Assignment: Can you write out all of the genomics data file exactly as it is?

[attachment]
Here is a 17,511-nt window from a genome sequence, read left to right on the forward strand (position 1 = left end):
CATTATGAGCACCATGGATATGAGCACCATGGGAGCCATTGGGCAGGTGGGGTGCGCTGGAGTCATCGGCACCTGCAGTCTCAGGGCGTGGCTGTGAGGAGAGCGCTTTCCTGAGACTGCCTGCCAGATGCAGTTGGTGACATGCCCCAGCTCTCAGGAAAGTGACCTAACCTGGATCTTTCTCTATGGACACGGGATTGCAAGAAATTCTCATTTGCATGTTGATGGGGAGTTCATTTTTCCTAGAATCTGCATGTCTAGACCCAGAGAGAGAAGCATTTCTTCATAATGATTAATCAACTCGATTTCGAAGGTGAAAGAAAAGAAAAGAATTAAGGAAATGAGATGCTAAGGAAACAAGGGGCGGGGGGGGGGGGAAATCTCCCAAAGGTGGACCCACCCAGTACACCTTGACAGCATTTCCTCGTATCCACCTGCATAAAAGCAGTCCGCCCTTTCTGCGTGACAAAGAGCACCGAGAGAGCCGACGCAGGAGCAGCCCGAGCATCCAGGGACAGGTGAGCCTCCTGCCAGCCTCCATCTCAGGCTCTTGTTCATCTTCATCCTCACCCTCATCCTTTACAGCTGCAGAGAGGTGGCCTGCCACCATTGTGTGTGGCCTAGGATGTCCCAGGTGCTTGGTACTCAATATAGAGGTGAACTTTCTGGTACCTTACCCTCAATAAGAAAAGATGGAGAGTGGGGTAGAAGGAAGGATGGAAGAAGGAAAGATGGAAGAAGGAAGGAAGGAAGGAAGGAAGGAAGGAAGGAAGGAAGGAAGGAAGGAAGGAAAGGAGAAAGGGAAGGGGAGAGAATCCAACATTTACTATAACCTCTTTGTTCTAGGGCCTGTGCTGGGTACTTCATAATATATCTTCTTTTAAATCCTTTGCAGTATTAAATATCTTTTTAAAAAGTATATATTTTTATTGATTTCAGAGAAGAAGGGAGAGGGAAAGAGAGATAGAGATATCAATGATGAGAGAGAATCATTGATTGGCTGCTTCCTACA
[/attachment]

Here is a 17,511-nt window from a genome sequence, read left to right on the forward strand (position 1 = left end):
CATTATGAGCACCATGGATATGAGCACCATGGGAGCCATTGGGCAGGTGGGGTGCGCTGGAGTCATCGGCACCTGCAGTCTCAGGGCGTGGCTGTGAGGAGAGCGCTTTCCTGAGACTGCCTGCCAGATGCAGTTGGTGACATGCCCCAGCTCTCAGGAAAGTGACCTAACCTGGATCTTTCTCTATGGACACGGGATTGCAAGAAATTCTCATTTGCATGTTGATGGGGAGTTCATTTTTCCTAGAATCTGCATGTCTAGACCCAGAGAGAGAAGCATTTCTTCATAATGATTAATCAACTCGATTTCGAAGGTGAAAGAAAAGAAAAGAATTAAGGAAATGAGATGCTAAGGAAACAAGGGGCGGGGGGGGGGGGAAATCTCCCAAAGGTGGACCCACCCAGTACACCTTGACAGCATTTCCTCGTATCCACCTGCATAAAAGCAGTCCGCCCTTTCTGCGTGACAAAGAGCACCGAGAGAGCCGACGCAGGAGCAGCCCGAGCATCCAGGGACAGGTGAGCCTCCTGCCAGCCTCCATCTCAGGCTCTTGTTCATCTTCATCCTCACCCTCATCCTTTACAGCTGCAGAGAGGTGGCCTGCCACCATTGTGTGTGGCCTAGGATGTCCCAGGTGCTTGGTACTCAATATAGAGGTGAACTTTCTGGTACCTTACCCTCAATAAGAAAAGATGGAGAGTGGGGTAGAAGGAAGGATGGAAGAAGGAAAGATGGAAGAAGGAAGGAAGGAAGGAAGGAAGGAAGGAAGGAAGGAAGGAAGGAAGGAAGGAAAGGAGAAAGGGAAGGGGAGAGAATCCAACATTTACTATAACCTCTTTGTTCTAGGGCCTGTGCTGGGTACTTCATAATATATCTTCTTTTAAATCCTTTGCAGTATTAAATATCTTTTTAAAAAGTATATATTTTTATTGATTTCAGAGAAGAAGGGAGAGGGAAAGAGAGATAGAGATATCAATGATGAGAGAGAATCATTGATTGGCTGCTTCCTACA